, Major Nichols says that at Winnsboroa they found many refugees from Nashville, Vicksburg, Atlanta, Savannah, Charleston, and, later, Columbia, who never expected a Yankee army would come there. No place. was secure. then turned eastward and crossed the Catawba at Peay's Ferry, before the storm began. It also pushed on to the Pedee at Cheraw. This wing passed a little north of Camden, and thus swept over the region made famous by the contests of Rawdon and Cornwallis, with Greene and Gates, eighty-five years before. It was a most fatiguing march for the whole, army, for much of the country presented flooded swamps, especially in the region of Lynch's Creek, at which the left wing was detained. The right, wing crossed it at Young's, Tiller's, and Kelly's bridges. On the 2d of March the leading division of the Twentieth Corps reached Chesterfield, skirmishing there with Butler's cavalry division; and at about noon the next day the Seventeenth Corps (Blair's) entered Cheraw, w
H. Wager Halleck , A. M. , Lieut. of Engineers, U. S. Army ., Elements of Military Art and Science; or, Course of Instruction in Strategy, Fortification, Tactis of Battles &c., Embracing the Duties of Staff, Infantry, Cavalry, Artillery and Engineers. Adapted to the Use of Volunteers and Militia., Chapter 15: military Education—Military schools of France, Prussia, Austria, Russia, England, &c.—Washington's reasons for establishing the West point Academy.—Rules of appointment and Promotion in foreign Services.—Absurdity and injustice of our own system. (search)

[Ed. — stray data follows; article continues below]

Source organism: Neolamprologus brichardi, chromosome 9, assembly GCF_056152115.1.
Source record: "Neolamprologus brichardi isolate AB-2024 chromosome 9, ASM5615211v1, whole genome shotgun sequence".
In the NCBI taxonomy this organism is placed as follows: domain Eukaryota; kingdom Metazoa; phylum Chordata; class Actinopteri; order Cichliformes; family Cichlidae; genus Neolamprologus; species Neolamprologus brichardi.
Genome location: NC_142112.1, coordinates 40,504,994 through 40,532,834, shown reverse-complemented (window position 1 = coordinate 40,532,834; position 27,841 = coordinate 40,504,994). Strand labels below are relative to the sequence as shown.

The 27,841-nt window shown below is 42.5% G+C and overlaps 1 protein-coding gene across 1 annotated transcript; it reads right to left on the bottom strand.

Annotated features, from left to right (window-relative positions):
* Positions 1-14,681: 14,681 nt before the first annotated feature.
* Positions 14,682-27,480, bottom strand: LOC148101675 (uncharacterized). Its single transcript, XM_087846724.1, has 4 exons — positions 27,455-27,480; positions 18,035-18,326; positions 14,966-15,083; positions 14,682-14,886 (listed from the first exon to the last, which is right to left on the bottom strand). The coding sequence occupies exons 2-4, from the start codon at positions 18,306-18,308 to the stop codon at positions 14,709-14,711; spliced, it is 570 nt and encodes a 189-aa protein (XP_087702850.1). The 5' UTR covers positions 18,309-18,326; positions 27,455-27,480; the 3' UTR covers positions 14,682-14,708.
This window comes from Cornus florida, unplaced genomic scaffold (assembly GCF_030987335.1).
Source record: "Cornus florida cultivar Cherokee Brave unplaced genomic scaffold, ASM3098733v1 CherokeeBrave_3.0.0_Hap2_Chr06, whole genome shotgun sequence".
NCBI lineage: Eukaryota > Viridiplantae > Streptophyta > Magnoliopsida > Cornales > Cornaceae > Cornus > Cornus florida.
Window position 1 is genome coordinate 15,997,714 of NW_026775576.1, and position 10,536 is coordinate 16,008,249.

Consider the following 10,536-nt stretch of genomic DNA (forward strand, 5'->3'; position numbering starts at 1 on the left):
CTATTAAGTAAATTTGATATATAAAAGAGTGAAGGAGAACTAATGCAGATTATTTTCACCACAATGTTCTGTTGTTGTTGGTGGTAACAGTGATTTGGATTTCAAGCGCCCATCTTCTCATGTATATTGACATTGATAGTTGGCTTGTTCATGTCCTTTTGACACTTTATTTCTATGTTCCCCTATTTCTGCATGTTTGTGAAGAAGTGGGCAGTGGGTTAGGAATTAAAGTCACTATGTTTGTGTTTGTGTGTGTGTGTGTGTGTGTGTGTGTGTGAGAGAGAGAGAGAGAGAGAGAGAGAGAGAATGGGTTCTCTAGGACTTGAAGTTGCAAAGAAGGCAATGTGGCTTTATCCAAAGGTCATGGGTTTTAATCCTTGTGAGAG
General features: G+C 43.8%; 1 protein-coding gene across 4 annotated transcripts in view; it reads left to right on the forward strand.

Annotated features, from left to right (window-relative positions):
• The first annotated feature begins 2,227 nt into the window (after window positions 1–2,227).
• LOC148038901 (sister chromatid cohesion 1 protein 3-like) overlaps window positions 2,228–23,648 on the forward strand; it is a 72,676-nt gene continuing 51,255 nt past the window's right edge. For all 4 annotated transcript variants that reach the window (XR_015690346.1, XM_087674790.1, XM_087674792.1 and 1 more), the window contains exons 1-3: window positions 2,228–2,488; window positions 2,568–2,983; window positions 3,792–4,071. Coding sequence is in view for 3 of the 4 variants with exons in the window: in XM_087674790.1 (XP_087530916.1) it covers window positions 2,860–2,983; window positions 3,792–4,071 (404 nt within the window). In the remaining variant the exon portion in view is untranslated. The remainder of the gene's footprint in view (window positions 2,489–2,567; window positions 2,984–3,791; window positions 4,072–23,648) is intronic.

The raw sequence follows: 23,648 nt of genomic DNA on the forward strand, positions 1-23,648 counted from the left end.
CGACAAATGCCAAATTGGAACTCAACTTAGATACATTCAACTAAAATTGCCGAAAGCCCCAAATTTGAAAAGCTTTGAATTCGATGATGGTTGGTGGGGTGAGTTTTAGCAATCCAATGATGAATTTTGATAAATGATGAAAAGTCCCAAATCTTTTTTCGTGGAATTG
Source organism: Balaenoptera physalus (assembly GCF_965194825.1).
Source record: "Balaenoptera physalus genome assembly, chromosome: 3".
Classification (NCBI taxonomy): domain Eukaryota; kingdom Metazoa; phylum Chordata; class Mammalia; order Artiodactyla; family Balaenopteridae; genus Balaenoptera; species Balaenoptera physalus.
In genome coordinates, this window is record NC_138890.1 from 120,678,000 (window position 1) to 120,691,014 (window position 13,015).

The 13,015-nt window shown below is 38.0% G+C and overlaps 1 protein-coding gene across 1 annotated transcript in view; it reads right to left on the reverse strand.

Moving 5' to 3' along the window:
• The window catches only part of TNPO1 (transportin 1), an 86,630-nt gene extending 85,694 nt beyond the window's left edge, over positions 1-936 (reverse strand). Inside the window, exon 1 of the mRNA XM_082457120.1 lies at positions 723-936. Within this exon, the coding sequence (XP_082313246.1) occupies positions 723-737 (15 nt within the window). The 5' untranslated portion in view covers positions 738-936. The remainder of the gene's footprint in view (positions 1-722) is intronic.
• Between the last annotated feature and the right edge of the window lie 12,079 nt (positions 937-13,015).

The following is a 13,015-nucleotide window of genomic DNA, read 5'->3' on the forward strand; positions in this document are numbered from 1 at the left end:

Chamberry, and a host of other distinguished young generals, fully justified the praises which the emperor lavished on his poulet aux oeufs d'or, --the hen that laid him golden eggs! In our own revolutionary war, Generals Washington, Hamilton, Gates, Schuyler, Knox, Alexander, (Lord Stirling,) the two Clintons, the Lees, and others. were men of fine education, and a part of them of high literary and scientific attainments; Washington, Gates, Charles Lee, the Clintons, and some others, had cGates, Charles Lee, the Clintons, and some others, had considerable military experience even before the war: nevertheless, so destitute was the army, generally, of military science, that the government was under the necessity of seeking it in foreigners — in the La Fayettes, the Kosciuskos, the Steubens, the De Kalbs, the Pulaskis, the Duportails — who were immediately promoted to the highest ranks in our army. In fact the officers of our scientific corps were then nearly all foreigners. But, say the opponents of the Academy, military knowledge